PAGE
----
Monday, October 30, 2006

 

Har, me hearties! Excavating Blackbeard's ship

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Scotsman.com
By Diane Bartz
October 30, 2006



An undated handout image of a urethral syringe
recovered off the Atlantic Ocean floor from
Blackbeard's ship, the Queen Anne's Revenge.
REUTERS/Handout

BEAUFORT, North Carolina - Nearly three centuries ago, the notorious pirate Blackbeard ran aground in his ship, the Queen Anne's Revenge, off what is now a North Carolina beach town.

This month, a crew of 13 heads out to sea each day, hoping for clear-enough weather to dive the 20 to 25 feet (6 to 7.5 metres) to the ocean bottom to excavate what they believe is Blackbeard's ship.

The team has found cannons, a bell, lead shot of all sizes, gold dust, pewter cups and medical devices, like a urethral syringe used to treat syphilis with mercury.

"A saying at the time was 'a night with Venus and a month with mercury.' And mercury doesn't even cure you," lead archeologist Chris Southerly said in an interview.

In past years, Southerly and his team did spot digs to map the debris field measuring 150 feet by 70 feet (45 metres by 20 metres).

This year, divers are excavating the southern one-third of the site. They use PVC and aluminium pipe to measure five-foot (1.5 metre) squares and meticulously record where objects are found.

But, working 1 1/4 mile (2 km) off North Carolina, there are problems that landlubber archaeologists don't encounter.

"Once we excavate down 2, 3, 4 feet (0.6 to 1.2 metres), because of the currents and sand, it falls back in," said Southerly.

This classic archaeology focuses on one of the most unusual men of an unusual era -- Blackbeard.

His real name, which may have been Edward Teach or Thatch, is the subject of speculation, as are his birthplace and birth date. He knew how to navigate, but there is only one sample of what could be his writing -- a ship's log entry.

"We don't know how tall (he was), but he seems to be taller than average for that period. One account calls him a 'spare' man. He certainly had charisma," says Lindley Butler, a retired history professor of Rockingham Community College, in Wentworth, North Carolina. Butler specialises in North Carolina history.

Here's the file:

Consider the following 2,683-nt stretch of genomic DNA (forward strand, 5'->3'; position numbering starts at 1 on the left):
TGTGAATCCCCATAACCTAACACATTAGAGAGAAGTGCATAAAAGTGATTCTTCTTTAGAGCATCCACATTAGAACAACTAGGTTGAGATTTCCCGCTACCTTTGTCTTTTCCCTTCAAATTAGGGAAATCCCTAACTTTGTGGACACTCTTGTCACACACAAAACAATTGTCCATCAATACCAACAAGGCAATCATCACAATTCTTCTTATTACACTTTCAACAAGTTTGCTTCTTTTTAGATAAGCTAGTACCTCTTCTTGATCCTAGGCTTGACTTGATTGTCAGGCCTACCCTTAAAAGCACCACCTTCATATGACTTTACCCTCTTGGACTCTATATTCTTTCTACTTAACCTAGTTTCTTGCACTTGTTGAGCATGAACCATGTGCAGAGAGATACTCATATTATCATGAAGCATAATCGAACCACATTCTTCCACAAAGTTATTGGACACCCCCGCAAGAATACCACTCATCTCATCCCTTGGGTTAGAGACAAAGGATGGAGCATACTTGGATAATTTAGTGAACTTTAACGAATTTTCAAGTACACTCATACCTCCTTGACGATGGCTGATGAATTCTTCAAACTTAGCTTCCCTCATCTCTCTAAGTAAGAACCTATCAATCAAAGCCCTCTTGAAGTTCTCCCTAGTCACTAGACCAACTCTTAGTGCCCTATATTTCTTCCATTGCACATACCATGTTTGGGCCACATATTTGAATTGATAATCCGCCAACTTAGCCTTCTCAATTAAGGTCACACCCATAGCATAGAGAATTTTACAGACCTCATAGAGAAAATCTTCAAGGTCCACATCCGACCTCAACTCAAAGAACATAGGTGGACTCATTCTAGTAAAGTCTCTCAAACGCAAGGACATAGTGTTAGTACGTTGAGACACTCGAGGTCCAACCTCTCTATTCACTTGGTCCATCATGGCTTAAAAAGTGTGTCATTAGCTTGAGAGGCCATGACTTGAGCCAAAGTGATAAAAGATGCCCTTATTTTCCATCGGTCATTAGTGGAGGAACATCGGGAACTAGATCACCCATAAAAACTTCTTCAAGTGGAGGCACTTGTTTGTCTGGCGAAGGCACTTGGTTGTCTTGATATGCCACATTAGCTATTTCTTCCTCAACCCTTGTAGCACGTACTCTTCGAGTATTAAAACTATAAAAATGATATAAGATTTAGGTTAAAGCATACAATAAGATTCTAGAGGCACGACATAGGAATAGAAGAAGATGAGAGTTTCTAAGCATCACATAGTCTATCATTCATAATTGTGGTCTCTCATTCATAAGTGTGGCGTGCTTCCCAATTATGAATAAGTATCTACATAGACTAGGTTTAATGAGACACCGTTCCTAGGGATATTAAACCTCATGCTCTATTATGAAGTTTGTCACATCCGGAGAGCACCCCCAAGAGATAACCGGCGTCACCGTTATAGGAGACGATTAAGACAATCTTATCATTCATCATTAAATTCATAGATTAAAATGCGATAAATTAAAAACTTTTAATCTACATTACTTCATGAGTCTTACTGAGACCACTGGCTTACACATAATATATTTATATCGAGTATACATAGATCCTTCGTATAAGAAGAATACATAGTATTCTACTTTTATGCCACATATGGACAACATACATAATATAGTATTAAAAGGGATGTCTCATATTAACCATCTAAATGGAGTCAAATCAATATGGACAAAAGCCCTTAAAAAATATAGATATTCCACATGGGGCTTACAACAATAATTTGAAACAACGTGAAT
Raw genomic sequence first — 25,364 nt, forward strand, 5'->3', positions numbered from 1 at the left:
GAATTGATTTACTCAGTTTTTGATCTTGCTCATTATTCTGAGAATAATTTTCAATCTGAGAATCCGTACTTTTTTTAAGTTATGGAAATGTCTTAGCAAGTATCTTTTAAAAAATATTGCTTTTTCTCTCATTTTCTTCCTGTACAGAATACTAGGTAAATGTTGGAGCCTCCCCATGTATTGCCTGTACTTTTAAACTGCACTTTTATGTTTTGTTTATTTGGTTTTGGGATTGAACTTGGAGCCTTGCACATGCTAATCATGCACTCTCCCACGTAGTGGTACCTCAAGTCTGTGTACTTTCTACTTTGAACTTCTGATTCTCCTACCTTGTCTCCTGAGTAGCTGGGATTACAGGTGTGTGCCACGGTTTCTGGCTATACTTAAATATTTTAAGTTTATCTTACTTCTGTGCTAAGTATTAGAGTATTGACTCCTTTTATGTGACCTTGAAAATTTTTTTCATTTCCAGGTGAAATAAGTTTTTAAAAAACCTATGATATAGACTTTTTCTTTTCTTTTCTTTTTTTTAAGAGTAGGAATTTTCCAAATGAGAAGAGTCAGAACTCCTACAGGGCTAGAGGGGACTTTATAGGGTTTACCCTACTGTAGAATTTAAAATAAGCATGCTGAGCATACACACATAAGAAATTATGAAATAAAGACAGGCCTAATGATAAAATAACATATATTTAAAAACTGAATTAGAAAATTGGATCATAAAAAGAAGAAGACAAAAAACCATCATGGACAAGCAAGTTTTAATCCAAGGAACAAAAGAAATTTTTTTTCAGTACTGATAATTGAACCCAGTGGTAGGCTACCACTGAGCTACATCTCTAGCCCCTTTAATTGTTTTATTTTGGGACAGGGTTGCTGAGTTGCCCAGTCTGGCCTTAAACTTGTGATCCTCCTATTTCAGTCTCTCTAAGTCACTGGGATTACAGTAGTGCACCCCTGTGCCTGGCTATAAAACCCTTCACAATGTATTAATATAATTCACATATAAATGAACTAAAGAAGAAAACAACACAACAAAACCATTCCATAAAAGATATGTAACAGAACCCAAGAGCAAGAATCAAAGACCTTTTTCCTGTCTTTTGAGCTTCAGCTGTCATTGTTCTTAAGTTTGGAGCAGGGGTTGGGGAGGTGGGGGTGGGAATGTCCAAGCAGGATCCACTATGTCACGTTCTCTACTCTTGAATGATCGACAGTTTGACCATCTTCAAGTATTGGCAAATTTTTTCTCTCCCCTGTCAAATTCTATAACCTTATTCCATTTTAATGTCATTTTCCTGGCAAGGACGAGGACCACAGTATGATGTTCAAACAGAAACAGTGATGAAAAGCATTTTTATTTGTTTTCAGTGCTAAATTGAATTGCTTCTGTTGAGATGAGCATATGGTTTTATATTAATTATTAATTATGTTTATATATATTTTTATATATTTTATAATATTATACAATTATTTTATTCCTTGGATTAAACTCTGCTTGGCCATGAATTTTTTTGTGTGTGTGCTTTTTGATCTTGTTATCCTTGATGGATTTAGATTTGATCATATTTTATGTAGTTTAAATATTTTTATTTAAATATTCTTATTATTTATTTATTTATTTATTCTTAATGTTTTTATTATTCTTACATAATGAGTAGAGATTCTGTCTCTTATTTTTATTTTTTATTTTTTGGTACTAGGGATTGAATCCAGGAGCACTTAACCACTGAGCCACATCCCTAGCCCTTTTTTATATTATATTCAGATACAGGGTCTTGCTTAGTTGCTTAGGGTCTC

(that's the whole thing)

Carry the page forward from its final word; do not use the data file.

There were accounts that he tied slow-burning cannon fuses to his long black hair before going into battle.

18TH CENTURY PSYCHO OPS
"With the fuses in his hair and heavily armed, he's a frightening person," says Butler, who added that pirates preferred to take ships without a shot. "There were some psychopathic pirates out there, but Blackbeard was not one of them. We have no evidence that Blackbeard ever murdered anyone or ever tortured anyone.

Blackbeard at first fought with the British as a privateer, a kind of legal pirate, attacking Spanish and French ships in the War of the Spanish Succession in the early 18th century.

With the war's end, Blackbeard and thousands of other unemployed sailors turned to piracy. His troop captured a French slaver called La Concorde in a brief skirmish in November 1717, says Butler.

He renamed the ship the Queen Anne's Revenge, which was probably 90 to 105 feet (27 by 32 metres) long. The band also had three smaller sloops, with about 400 men under arms.

In May 1718, Blackbeard's pirates sailed into the port of Charleston, South Carolina and, in a stunningly audacious move, blockaded the harbour. The ransom demanded, and paid, was a chest of medicine worth 400 pounds, says Butler.

"In a way, I guess it did sort of terrorise that port. Blackbeard at that time had a fleet of four vessels, with 60 cannons. This was the most powerful fleet in this hemisphere at this time," says Butler.

Shortly after terrorising Charlestown, Blackbeard lost his lead ship, running the Queen Anne's Revenge aground on one of the many shifting sandbars off North Carolina, says Butler.

After the wreck the governor granted him a royal pardon, and Blackbeard went into at least semi-retirement in June 1718, spending chunks of time in Ocracoke, a barrier island off North Carolina.

But Virginia Governor Alexander Spotswood was apparently unconvinced Blackbeard had actually given up pirating.

"Gov. Spotswood was having nightmares about this pirate sitting down here in North Carolina," says Butler.

He sent troops to find Blackbeard, and the two sides battled it out on November 21, 1718 on tiny Ocracoke.

Blackbeard was killed in ferocious fighting. Casualty figures vary but at least eight other pirates were killed, and eight British seamen. Blackbeard's head was cut off and stuck on a stake. His body was tossed overboard.

ONE YEAR TO BECOME AN ICON
Blackbeard was probably in his 30s when he was killed, and had been a pirate captain for just about a year. During that time, his force had taken a town hostage and captured 40 ships.

"It's astonishing that he's had such an iconic role in such short a time. It's like a comet almost," says Butler.

With so little known about Blackbeard from primary sources, perhaps the best chance to get to know Blackbeard is through the wreck of the ship believed to be the Queen Anne's Revenge.


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www.dofundodomar.blogspot.com

Comments:
Nice story. I was happy. Keep it up.
 
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